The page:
The foods you shouldn’t keep in the fridge

Tomatoes, bananas and bread are big no-nos

Loulla-Mae Eleftheriou-Smith
Friday 18 December 2020 15:36

[This article was originally published in 2016]

It may appear as though the best way to make food last longer is to throw it all in the fridge the minute you get back from the supermarket.

But some foods go off more quickly, lose their taste and texture, or simply turn black, if they are refrigerated.



Putting tomatoes in the fridge will stop them from ripening and kill their flavour. According to Mercola, placing tomatoes in the fridge changes their chemical structure and reduces the amount of volatiles compounds in the fruit, which affects their flavour. A tomato’s texture and colour can also be affected by cold temperatures and “chilling injuries” caused by temperatures below 5C can leave the fruit soft and pitted on the surface.


Potatoes have emerged as a potential vegetable that could make people gain weight, due to their high starch and low water content

Potatoes need to be stored somewhere cool and dry, either in a paper or perforated bag to keep them dry – but not in the fridge. Keeping them refrigerated can change the potato’s starch into sugar, which will affect their texture and cause them to become discoloured and taste sweet once cooked.


If onions are unpeeled then they need a cool dry storage place with lots of air ventilation, not a cold refrigerator.

According to the National Onion Association, the only times onions should go in the fridge is if they are bought peeled or pre-cut, or “when trying to extend the shelf life of sweet or mild onion varieties with high water content”. These, however, need to be kept on a low humidity setting to keep them dry. Onions that have been cut can be kept in a sealed container for up to seven days.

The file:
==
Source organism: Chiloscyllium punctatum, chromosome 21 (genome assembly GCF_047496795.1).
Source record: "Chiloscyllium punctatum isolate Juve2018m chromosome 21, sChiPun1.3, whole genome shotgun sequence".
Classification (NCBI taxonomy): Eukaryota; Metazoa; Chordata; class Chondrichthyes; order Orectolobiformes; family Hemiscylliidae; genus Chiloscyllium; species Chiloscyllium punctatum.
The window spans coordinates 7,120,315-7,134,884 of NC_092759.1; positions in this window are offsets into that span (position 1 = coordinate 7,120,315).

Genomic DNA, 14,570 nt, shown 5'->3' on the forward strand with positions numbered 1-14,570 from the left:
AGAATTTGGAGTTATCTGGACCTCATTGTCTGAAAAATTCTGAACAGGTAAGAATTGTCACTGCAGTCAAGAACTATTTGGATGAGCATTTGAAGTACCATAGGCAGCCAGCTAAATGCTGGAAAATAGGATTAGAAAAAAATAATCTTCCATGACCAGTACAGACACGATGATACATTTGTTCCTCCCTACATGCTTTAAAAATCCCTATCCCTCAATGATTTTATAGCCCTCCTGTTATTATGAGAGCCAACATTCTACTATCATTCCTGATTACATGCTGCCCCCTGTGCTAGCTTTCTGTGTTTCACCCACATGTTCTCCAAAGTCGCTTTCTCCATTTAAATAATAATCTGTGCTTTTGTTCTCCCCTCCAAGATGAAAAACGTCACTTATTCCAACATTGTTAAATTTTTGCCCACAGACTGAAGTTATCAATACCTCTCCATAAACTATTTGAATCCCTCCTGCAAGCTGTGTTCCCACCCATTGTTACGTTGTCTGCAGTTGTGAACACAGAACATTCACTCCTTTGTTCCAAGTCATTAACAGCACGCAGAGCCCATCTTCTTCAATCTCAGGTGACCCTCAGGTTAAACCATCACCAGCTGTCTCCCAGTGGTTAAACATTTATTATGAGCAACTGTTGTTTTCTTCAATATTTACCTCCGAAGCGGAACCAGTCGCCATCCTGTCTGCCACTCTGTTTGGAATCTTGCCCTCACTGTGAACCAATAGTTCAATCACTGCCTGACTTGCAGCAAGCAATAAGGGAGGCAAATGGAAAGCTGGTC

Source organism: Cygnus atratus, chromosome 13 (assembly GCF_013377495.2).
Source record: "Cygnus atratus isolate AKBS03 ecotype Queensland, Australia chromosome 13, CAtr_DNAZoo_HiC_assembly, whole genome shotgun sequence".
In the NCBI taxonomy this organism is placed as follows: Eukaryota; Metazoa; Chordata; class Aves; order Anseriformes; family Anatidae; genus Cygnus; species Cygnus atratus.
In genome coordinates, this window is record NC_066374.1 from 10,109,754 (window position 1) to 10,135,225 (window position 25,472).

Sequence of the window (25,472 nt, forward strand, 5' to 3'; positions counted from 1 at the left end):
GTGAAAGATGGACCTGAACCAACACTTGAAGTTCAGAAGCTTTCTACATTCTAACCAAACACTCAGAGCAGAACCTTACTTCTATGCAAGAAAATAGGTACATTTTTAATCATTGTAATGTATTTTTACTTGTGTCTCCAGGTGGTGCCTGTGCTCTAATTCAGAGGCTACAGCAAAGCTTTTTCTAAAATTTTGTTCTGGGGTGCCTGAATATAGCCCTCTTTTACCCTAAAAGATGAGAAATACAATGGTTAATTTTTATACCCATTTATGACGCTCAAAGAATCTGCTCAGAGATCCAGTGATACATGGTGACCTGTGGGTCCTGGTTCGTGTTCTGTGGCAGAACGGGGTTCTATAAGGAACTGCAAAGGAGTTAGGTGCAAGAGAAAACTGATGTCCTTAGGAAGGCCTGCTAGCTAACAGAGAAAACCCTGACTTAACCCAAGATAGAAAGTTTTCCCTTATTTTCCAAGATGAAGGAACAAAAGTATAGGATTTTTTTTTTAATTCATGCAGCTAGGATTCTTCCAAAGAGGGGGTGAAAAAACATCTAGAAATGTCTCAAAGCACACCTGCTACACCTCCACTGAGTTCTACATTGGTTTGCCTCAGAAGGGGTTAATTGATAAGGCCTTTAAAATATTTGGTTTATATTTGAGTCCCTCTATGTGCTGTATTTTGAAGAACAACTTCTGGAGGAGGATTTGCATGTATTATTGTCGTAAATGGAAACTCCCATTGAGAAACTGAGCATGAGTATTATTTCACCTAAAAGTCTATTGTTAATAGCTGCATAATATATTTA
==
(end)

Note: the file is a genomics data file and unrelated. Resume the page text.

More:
Yeo Valley sets out to source its food seasonally, locally and organically

The refrigerator is “really bad” for bread, according to While freezing bread can seriously stall the process that makes bread stale, putting a loaf in the fridge will speed it up. Essentially, the cool temperature causes the starch to crystalize far more rapidly than at room temperature, speeding up the process that makes bread hard and stale.


(Getty Images

Putting ripe bananas in the fridge will help them stay ripe for a few days – but if you put them in while they are still a bit green and hard then they won’t ripen at all. Not even after you take them out of the fridge. And their skin will turn black.

Bananas are a tropical fruit and have no natural defence against the cold in their cell walls. These become ruptured by cold temperatures, causing the fruits’ digestive enzymes to leak out of the cells, which is what causes the banana’s skin to turn completely black, according to A Moment of Science.


Putting garlic in the fridge or in plastic bags can make it go mouldy. The best way to store garlic, according to How Stuff Works, is to keep it “at room temperature in a dry, dark place that has ample air circulation” with little light to avoid the bulbs sprouting.

Join our new commenting forum

Join thought-provoking conversations, follow other Independent readers and see their replies

View comments